Assume that we have a general one-period market model consisting of d+1 assets and N states.

Using a replicating portfolio $\phi$, determine $\Pi(0;X)$, the price of a European call option, with payoff $X$, on the asset $S_1^2$ with strike price $K = 1$ given that

$$S_0 =\begin{bmatrix} 2 \\ 3\\ 1 \end{bmatrix}, S_1 = \begin{bmatrix} S_1^0\\ S_1^1\\ S_1^2 \end{bmatrix}, D = \begin{bmatrix} 1 & 2 & 3\\ 2 & 2 & 4\\ 0.8 & 1.2 & 1.6 \end{bmatrix}$$

where the columns of D represent the states for each asset and the rows of D represent the assets for each state

What I tried:

We compute that:

$$X = \begin{bmatrix} 0\\ 0.2\\ 0.6 \end{bmatrix}$$

If we solve $D'\phi = X$, we get:

$$\phi = \begin{bmatrix} 0.6\\ 0.1\\ -1 \end{bmatrix}$$

It would seem that the price of the European call option $\Pi(0;X)$ is given by the value of the replicating portfolio

$$S_0'\phi = 0.5$$

On one hand, if we were to try to see if there is arbitrage in this market by seeing if a state price vector $\psi$ exists by solving $S_0 = D \psi$, we get

$$\psi = \begin{bmatrix} 0\\ -0.5\\ 1 \end{bmatrix}$$

Hence there is no strictly positive state price vector $\psi$ s.t. $S_0 = D \psi$. By 'the fundamental theorem of asset pricing' (or 'the fundamental theorem of finance' or '1.3.1' here), there exists arbitrage in this market.

On the other hand the price of 0.5 seems to be confirmed by:

$$\Pi(0;X) = \beta E^{\mathbb Q}[X]$$

where $\beta = \sum_{i=1}^{3} \psi_i = 0.5$ (sum of elements of $\psi$) and $\mathbb Q$ is supposed to be the equivalent martingale measure given by $q_i = \frac{\psi_i}{\beta}$.

Thus we have

$$E^{\mathbb Q}[X] = q_1X(\omega_1) + q_2X(\omega_2) + q_3X(\omega_3)$$

$$ = 0 + \color{red}{-1} \times 0.2 + 2 \times 0.6 = 1$$

$$\to \Pi(0;X) = 0.5$$

I guess $\therefore$ that we cannot determine the price of the European call using $\Pi(0;X) = \beta E^{Q}[X]$ because there is no equivalent martingale measure $\mathbb Q$

So what's the verdict? Can we say the price is 0.5? How can we price even if there is arbitrage?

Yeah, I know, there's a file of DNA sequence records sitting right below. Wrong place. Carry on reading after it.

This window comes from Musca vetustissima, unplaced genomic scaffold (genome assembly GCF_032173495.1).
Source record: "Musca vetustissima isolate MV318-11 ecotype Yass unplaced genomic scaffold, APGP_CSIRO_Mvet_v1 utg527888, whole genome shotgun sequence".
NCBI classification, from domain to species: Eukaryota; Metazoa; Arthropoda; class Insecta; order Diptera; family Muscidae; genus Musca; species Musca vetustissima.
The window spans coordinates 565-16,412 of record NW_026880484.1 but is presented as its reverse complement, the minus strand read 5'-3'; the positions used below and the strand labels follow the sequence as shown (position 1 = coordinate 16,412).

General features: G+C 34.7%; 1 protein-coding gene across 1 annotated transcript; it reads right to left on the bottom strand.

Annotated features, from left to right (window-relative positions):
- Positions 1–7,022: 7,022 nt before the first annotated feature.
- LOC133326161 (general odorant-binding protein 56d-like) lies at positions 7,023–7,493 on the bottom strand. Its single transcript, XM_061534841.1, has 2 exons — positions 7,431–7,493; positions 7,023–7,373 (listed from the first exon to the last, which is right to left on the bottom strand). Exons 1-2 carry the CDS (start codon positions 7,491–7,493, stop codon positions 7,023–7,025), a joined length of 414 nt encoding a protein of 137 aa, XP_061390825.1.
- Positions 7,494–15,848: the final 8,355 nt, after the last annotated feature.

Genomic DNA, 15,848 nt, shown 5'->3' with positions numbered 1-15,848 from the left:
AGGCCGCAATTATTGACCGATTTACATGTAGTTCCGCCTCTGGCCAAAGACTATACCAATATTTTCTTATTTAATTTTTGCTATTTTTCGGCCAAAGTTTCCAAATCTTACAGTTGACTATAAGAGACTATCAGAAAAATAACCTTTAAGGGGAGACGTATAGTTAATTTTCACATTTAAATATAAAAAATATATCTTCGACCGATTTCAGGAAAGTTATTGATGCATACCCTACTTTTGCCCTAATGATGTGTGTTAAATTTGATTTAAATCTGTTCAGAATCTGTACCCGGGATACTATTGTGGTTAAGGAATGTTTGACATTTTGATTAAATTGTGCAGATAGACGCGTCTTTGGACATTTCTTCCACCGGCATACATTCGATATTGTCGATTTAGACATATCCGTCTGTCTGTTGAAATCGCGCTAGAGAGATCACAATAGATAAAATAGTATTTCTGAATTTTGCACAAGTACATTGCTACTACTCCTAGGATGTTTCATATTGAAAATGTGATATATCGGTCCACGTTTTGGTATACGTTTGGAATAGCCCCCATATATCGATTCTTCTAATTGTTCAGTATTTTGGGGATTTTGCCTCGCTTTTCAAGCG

Edit: I noticed that one of the probabilities, in what was attempted to be the equivalent martingale measure, is negative. I remember reading about negative probabilities, but these links 1 2 mentioned by Wiki seem to assume absence of arbitrage so I think they are not applicable. Or are they?

Is it perhaps that this market can be considered to be arbitrage-free under some quasiprobability measure that allows negative probabilities?

Edit (to address a deleted answer):

Thanks BKay.

1 So you mean there is no unique price for $X$ but we can find upper bounds? Like in your example the least upper bound so far is 0.3 then we can continue to find lower upper bounds $u_1, u_2, ...$ (or even higher lower bounds $l_1, l_2, ...$) to say the price of $X$ is in $[0,\inf_n u_n]$ (or $[\sup_n l_n,\inf_n u_n]$)?

2 Re stochastic domination, I haven't heard that term in classes, but I think I read about that before. Might that depend on the (quasi)probability measure? Under this probability measure $0.5 S_1^2$ dominates $X$ but what about under some quasiprobability measure?

3 the $q_i$'s, not the $\psi_i$'s are the probabilities

  • 1
    $\begingroup$ This question seems to be more suited for quant.stackexchange. $\endgroup$
    – Wecon
    Dec 15, 2015 at 14:11
  • 3
    $\begingroup$ @Wecon Thanks. Stochastic calculus questions seem to be asked and answered here though. $\endgroup$
    – BCLC
    Dec 15, 2015 at 14:25